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News / Health / Clark County Health

Inslee declares measles state of emergency; Clark County cases at 30

Clark County Public Health has confirmed 30 measles cases and nine suspected cases

By Wyatt Stayner, Columbian staff writer
Published: January 25, 2019, 12:37pm

Gov. Jay Inslee declared a state of emergency Friday statewide due to the measles outbreak that started in Clark County.

Clark County Public Health has confirmed 30 measles cases and nine suspected cases since Jan. 1, according to a Friday news release. The Clark County Council declared a public health emergency for the county Jan. 18.

“Measles is a highly contagious infectious disease that can be fatal in small children,” Inslee stated in a proclamation. “The existence of (31) confirmed cases in the state of Washington creates an extreme public health risk that may quickly spread to other counties.”

Public Health announced one new Clark County exposure location Friday: God Will Provide Church, 7321 N.E. 110th St., Vancouver, from 7 to 11 p.m. Jan. 18.

Measles exposure sites

Clark County Public Health released the following list of locations where people may have been exposed to measles in the Portland-Vancouver area:

Health care facilities:

• The Vancouver Clinic Salmon Creek, 2525 N.E. 139th St., Vancouver.

4:30 to 9:30 p.m. Jan. 23.

8:15 a.m. to noon Jan. 18

• Gresham Troutdale Family Medical Center, 1700 S.W. 257th Drive in Troutdale, Ore., from 12:30 to 2 p.m. Jan. 23.

• Legacy-GoHealth Urgent Care Cascade Park, 305 S.E. Chkalov Drive, Vancouver, from 6:25 to 10:15 p.m. Jan. 22.

• Legacy-GoHealth, 22262 N.E. Glisan St., in Gresham, Ore., from 9 to 11:30 a.m. Jan. 20.

• Memorial Urgent Care, 3400 Main St., Vancouver, from 4:30 to 7:50 p.m. Saturday, Jan. 19.

• Kaiser Cascade Park, 12607 S.E. Mill Plain Blvd., Vancouver.

12:30 to 7:30 p.m. Jan. 19.

7 p.m. Jan. 15 to 2 a.m. Jan. 16.

1 to 8:30 p.m. Jan. 12.

• Legacy Salmon Creek Medical Center Emergency Department, 2211 N.E. 139th St., Vancouver.

11:40 p.m. Jan. 14 to 5:10 a.m. Jan 15.

5:45 p.m. Jan. 13 and 12:30 a.m. Jan. 14.

8:30 p.m. Jan. 12 to 1 a.m. Jan. 13.

• Kaiser Orchards Medical Office, 7101 N.E. 137th Ave., Vancouver,

1:55 to 6:10 p.m. Jan. 14.

1:50 to 7:30 p.m. Jan. 24

• Rose Urgent Care and Family Practice, 18 N.W. 20th Ave., Battle Ground, 3:45 to 8 p.m. Jan. 14.

• PeaceHealth Southwest Medical Center Emergency Department, 400 N.E. Mother Joseph Place, Vancouver.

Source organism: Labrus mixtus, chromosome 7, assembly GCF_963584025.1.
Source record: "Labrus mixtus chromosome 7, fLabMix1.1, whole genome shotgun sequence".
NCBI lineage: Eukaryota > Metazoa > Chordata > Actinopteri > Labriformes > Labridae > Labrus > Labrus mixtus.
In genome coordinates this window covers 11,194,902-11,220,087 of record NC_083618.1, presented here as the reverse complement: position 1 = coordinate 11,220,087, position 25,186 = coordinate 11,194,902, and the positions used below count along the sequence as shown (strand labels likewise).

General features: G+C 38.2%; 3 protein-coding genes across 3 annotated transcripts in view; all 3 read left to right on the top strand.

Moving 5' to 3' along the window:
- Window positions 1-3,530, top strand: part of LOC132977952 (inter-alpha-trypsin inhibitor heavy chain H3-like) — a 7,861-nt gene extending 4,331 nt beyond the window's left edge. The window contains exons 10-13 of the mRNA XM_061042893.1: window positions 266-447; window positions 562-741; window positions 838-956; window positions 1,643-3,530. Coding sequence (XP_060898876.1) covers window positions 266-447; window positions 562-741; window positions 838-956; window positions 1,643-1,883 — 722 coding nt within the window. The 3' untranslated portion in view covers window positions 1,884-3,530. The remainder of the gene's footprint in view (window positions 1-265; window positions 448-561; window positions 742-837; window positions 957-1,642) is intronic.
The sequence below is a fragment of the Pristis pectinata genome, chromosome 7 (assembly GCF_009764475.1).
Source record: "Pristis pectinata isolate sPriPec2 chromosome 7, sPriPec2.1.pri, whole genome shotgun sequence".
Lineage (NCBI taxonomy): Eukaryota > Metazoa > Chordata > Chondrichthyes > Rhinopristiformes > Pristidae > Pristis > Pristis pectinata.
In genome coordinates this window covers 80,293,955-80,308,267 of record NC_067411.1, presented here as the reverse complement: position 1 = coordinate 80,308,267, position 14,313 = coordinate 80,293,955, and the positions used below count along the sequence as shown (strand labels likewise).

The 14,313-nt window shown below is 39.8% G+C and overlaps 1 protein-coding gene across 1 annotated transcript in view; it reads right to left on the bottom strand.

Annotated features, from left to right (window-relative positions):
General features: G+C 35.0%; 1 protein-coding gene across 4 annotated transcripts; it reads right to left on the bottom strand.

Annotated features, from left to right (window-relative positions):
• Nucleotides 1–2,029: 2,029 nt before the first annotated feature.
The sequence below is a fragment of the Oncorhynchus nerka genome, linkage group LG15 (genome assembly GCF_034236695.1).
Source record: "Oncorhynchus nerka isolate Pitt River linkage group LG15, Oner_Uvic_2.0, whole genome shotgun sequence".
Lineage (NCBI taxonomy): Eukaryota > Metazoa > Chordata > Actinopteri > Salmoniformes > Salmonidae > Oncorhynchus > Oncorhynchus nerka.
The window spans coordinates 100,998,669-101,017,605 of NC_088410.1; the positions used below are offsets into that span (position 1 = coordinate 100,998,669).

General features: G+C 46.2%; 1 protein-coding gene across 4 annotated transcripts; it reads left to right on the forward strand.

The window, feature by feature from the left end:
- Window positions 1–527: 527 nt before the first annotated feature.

12:30 to 8:30 p.m. Jan. 13.

10 p.m. Jan. 12 to 4 a.m. Jan. 13.

• The Vancouver Clinic, 700 N.E. 87th Ave., Vancouver.

9:30 a.m. to 1 p.m. Jan. 14.

4:30 to 7:30 p.m. Jan. 13.

10:45 a.m. to 1:30 p.m. Jan. 12.

3:30 to 7 p.m. Jan. 11.

• Vancouver Clinic Columbia Tech Center, 501 SE 172nd Ave., Vancouver, from 11:30 am to 4 pm Friday, Jan. 11.

• Magnolia Family Clinic, 2207 N.E. Broadway, Suite 200, Portland, from 11:30 a.m. to 3 p.m. Jan. 8.

Schools and child care facilities:

• Orchards Elementary School, 11405 N.E. 69th St., Vancouver, on Monday, Jan. 14.

• Evergreen High School, 14300 NE 18th St., Vancouver, on Wednesday, Jan. 9.

• Slavic Christian Academy, 7300 MacArthur Blvd., Vancouver, on Monday, Jan. 7.

• Cornerstone Christian Academy, 10818 N.E. 117th Ave., Vancouver, on Jan. 4.

• Vancouver Home Connection, 301 S. Lieser Road, Vancouver, on Jan. 7; Jan. 8; and Jan. 11.

• Hearthwood Elementary School, 801 N.E. Hearthwood Blvd., Vancouver, on Jan. 7, 9 and 11.

• Image Elementary School, 4400 N.E. 122nd Ave., Vancouver, on Jan. 8 and Jan. 9.

• Eisenhower Elementary School, 9201 N.W. Ninth Ave., Vancouver, on Jan. 8 and Jan. 9.

• Tukes Valley Primary and Middle School, 20601 N.E. 167th Ave., Battle Ground, on Jan. 8.

• Maple Grove School, 601B S.W. Eaton Blvd., Battle Ground, on Tuesday, Jan. 8 and Wednesday, Jan. 9.

• River HomeLink, 601 S.W. Eaton Blvd., Battle Ground, on Tuesday, Jan. 8 and Wednesday, Jan. 9.

• St. Paul Christian Daycare, 1309 Franklin St., Vancouver, Jan. 16, 17, 18 and 23

• Yelena’s Daycare, 17007 N.E. 23rd St., Vancouver, Jan. 22 and 23

Other locations:

• Dollar Tree, 11501 N.E. 76th St., Vancouver, from 8:10 to 10:50 pm Tuesday, Jan. 15.

• Dollar Tree, 7809-B Vancouver Plaza Drive, Vancouver, from 6:30 to 9:10 p.m. Jan. 15.